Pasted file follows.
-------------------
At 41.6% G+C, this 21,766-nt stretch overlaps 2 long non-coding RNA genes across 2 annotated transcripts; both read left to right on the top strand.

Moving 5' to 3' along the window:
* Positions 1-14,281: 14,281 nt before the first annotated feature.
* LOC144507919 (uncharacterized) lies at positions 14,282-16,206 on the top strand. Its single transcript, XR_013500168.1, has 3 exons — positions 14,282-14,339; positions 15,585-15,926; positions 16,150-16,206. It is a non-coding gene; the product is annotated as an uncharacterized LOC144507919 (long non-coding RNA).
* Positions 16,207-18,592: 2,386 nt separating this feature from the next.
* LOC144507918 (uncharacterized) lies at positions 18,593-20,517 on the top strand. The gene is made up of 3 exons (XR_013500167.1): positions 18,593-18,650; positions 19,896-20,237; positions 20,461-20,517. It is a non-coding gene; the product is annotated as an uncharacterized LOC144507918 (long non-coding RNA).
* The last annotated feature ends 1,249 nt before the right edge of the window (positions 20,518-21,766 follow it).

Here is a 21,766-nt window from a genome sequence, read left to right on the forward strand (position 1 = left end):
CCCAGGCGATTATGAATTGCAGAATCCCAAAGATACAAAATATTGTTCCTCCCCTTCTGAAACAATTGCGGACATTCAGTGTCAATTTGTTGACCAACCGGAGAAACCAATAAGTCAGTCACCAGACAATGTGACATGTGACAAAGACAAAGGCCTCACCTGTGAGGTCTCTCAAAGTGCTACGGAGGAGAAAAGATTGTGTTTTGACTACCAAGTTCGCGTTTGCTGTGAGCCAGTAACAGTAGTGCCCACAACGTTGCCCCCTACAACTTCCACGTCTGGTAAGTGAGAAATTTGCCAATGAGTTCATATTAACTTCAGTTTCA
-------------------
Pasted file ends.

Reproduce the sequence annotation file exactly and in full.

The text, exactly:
At 41.6% G+C, this 21,766-nt stretch overlaps 2 long non-coding RNA genes across 2 annotated transcripts; both read left to right on the top strand.

Moving 5' to 3' along the window:
* Positions 1-14,281: 14,281 nt before the first annotated feature.
* LOC144507919 (uncharacterized) lies at positions 14,282-16,206 on the top strand. Its single transcript, XR_013500168.1, has 3 exons — positions 14,282-14,339; positions 15,585-15,926; positions 16,150-16,206. It is a non-coding gene; the product is annotated as an uncharacterized LOC144507919 (long non-coding RNA).
* Positions 16,207-18,592: 2,386 nt separating this feature from the next.
* LOC144507918 (uncharacterized) lies at positions 18,593-20,517 on the top strand. The gene is made up of 3 exons (XR_013500167.1): positions 18,593-18,650; positions 19,896-20,237; positions 20,461-20,517. It is a non-coding gene; the product is annotated as an uncharacterized LOC144507918 (long non-coding RNA).
* The last annotated feature ends 1,249 nt before the right edge of the window (positions 20,518-21,766 follow it).

Here is a 21,766-nt window from a genome sequence, read left to right on the forward strand (position 1 = left end):
CCCAGGCGATTATGAATTGCAGAATCCCAAAGATACAAAATATTGTTCCTCCCCTTCTGAAACAATTGCGGACATTCAGTGTCAATTTGTTGACCAACCGGAGAAACCAATAAGTCAGTCACCAGACAATGTGACATGTGACAAAGACAAAGGCCTCACCTGTGAGGTCTCTCAAAGTGCTACGGAGGAGAAAAGATTGTGTTTTGACTACCAAGTTCGCGTTTGCTGTGAGCCAGTAACAGTAGTGCCCACAACGTTGCCCCCTACAACTTCCACGTCTGGTAAGTGAGAAATTTGCCAATGAGTTCATATTAACTTCAGTTTCA